reassess

verb
re·​ass·​ess | \ˌrē-ə-ˈses, -a-ˈses\

Definition of reassess 

transitive verb

: to assess (something) again reassess the damage reassessed her priorities/goals/values … had the sense to reassess their situation before making a critical error.— Stephen Lias … some people in the community are reassessing the role of athletics at an academically poor school.— Randal C. Archibold

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Other Words from reassess

reassessment \ˌrē-​ə-​ˈses-​mənt, -​a-​ˈses-​ \ noun plural reassessments
… recent discoveries … are forcing a reassessment of long-established theories … — Larry Rohter

Examples of reassess in a Sentence

Recent Examples on the Web

The market then reversed Thursday, tumbling 17%, as some investors took profits and reassessed supply data. Gregory Zuckerman, WSJ, "Oil Hedge Fund Giant Hammered in Crude’s Slide," 15 Nov. 2018 The National Association of Professional Firemen and the Professional Firemen's Trade Union issued a joint statement saying that the government's recent reorganization of firefighting capabilities need to be reassessed and rethought. Barry Hatton, Fox News, "Wildfires torment Portugal, Spain as France feels the heat," 7 Aug. 2018 Officials said all inmate units have been reassessed and that individual placards have been created that detail specific rules for units regarding inmate standards. Jacob Beltran, San Antonio Express-News, "Bexar County Jail receives notice of noncompliance," 4 Apr. 2018 Some good news for Arizona The state did see some positive changes this year with teen birth rates nearly cut in half. Wolfe Naimark said the report offers a moment to reassess. Megan Janetsky, azcentral, "1 in 4 Arizona children live in poverty, national KidsCount report shows," 28 June 2018 Harley isn't the only company having to reassess its corporate model on the fly. NBC News, "Trump's trade war is meant to protect American jobs — so why are businesses planning layoffs?," 25 June 2018 Foreign governments, including the U.S. and the European Union, have made a credible and peaceful election a condition for reassessing sanctions, support programs and debt relief. Gabriele Steinhauser, WSJ, "Looming Election Is Vital for Zimbabwe," 15 June 2018 The idea is that her reputation suffered a series of setbacks, causing her to step out of the spotlight and reassess her life before coming back as a bad girl who's totes fine with being a rebel. Jeffrey Lee Puckett, The Courier-Journal, "Taylor Swift goes big with her bad reputation at Papa John's Cardinal Stadium," 1 July 2018 Cubs manager Joe Maddon said the Cubs would reassess Bryant’s progress from left shoulder inflammation following Tuesday night’s game for the Smokies. Mark Gonzales, chicagotribune.com, "Kris Bryant homers, hits RBI single in minor-league rehab assignment," 9 July 2018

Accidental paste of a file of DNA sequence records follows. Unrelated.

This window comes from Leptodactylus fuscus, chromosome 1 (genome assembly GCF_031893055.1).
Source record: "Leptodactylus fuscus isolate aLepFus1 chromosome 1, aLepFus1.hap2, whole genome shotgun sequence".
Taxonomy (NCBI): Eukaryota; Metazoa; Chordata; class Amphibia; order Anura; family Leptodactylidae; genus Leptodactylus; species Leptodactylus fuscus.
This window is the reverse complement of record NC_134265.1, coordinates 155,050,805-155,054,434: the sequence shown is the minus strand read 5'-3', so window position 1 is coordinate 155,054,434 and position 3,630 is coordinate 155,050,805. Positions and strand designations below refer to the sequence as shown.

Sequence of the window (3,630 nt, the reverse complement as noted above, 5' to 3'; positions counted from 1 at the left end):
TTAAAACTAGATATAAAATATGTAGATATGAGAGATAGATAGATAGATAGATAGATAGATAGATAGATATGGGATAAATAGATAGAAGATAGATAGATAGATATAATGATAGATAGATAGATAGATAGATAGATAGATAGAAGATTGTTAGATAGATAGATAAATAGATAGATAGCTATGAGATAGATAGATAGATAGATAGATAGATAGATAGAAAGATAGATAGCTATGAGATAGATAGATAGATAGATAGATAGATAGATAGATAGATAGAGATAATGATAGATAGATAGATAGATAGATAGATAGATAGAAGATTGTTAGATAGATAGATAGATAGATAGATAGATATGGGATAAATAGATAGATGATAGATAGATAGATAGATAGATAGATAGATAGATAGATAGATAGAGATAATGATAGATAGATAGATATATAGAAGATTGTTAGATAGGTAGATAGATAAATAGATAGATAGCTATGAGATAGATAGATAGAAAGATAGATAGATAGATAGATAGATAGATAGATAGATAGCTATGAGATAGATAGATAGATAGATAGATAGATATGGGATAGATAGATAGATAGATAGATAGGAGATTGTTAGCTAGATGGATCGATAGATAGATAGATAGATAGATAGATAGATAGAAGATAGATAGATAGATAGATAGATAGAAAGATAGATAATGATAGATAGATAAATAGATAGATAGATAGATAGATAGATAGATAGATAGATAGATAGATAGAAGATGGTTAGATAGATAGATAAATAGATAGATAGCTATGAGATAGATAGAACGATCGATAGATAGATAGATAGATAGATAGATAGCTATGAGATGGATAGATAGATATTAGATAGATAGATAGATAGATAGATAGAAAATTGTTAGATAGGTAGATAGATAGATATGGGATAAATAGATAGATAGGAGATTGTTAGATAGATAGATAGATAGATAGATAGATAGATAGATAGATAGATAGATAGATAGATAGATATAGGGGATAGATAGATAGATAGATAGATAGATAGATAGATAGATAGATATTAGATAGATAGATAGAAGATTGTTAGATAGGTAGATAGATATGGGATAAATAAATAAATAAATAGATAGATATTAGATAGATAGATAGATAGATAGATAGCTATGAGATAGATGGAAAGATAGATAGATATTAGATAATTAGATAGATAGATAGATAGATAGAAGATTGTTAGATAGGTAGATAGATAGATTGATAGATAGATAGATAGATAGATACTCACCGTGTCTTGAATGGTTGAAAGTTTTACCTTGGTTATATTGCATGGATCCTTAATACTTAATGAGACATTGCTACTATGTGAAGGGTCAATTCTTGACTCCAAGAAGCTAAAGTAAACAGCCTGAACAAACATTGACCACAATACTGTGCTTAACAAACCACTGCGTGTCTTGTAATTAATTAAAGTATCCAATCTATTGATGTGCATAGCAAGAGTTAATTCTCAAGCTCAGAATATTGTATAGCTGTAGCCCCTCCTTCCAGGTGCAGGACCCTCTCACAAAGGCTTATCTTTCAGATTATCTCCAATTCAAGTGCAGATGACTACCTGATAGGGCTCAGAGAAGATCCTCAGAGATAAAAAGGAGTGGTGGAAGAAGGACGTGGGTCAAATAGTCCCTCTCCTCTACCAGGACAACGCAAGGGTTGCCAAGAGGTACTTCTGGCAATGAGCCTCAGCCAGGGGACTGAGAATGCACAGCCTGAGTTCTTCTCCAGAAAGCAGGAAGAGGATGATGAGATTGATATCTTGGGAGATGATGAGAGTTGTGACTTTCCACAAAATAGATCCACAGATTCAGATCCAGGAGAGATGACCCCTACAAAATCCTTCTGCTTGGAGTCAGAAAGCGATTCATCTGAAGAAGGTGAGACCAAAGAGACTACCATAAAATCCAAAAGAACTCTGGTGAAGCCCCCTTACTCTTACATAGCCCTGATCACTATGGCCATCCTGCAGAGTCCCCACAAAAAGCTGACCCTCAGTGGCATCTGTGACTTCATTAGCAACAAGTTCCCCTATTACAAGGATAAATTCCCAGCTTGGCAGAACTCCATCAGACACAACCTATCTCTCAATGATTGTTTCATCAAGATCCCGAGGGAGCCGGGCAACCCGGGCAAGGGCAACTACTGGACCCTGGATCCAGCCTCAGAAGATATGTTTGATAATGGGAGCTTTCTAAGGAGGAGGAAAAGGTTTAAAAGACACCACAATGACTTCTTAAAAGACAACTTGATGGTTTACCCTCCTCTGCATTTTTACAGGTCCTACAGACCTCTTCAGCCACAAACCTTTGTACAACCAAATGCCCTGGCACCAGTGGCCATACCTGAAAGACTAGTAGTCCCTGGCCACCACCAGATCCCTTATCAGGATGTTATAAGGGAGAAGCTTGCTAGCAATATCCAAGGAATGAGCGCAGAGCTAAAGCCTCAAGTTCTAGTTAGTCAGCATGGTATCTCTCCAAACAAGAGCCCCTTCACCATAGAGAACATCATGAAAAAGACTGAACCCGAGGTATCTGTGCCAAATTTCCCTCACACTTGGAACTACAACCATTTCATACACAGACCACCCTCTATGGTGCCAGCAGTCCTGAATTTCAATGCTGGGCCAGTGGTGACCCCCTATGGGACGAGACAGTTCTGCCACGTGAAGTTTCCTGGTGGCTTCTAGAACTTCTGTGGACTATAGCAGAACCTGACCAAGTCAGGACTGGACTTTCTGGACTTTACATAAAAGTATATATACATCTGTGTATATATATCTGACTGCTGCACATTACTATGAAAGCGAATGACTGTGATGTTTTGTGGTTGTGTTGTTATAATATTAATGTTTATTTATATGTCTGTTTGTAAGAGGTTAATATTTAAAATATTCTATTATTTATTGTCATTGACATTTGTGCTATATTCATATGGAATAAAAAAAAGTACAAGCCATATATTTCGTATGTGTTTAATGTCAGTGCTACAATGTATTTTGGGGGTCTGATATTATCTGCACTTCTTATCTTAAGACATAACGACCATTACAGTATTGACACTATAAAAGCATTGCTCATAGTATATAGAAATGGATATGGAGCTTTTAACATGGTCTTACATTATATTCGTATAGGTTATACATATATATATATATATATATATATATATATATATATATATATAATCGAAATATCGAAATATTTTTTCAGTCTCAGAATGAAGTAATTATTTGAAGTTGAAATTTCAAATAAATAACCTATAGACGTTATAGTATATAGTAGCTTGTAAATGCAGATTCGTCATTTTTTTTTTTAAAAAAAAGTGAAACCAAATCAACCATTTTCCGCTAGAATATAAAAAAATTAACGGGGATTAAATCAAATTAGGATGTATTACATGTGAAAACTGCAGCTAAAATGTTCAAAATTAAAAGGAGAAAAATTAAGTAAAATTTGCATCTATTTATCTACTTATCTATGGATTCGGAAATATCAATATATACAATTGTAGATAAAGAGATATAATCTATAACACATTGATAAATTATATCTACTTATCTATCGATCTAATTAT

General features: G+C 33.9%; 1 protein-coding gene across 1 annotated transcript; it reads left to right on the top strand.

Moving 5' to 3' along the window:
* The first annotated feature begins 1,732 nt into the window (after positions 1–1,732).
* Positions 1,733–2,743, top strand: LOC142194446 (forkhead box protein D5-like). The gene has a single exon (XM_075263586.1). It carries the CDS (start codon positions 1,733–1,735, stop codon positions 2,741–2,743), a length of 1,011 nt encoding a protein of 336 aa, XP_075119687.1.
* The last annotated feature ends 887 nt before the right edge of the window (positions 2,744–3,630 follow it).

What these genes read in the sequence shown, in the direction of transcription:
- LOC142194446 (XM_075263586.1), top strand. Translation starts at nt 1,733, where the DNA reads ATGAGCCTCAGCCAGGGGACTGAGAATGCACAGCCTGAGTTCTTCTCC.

These example sentences are selected automatically from various online news sources to reflect current usage of the word 'reassess.' Views expressed in the examples do not represent the opinion of Merriam-Webster or its editors. Send us feedback.

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First Known Use of reassess

circa 1689, in the meaning defined above

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Statistics for reassess

Last Updated

2 Dec 2018

Look-up Popularity

Time Traveler for reassess

The first known use of reassess was circa 1689

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More from Merriam-Webster on reassess

Spanish Central: Translation of reassess

Nglish: Translation of reassess for Spanish Speakers

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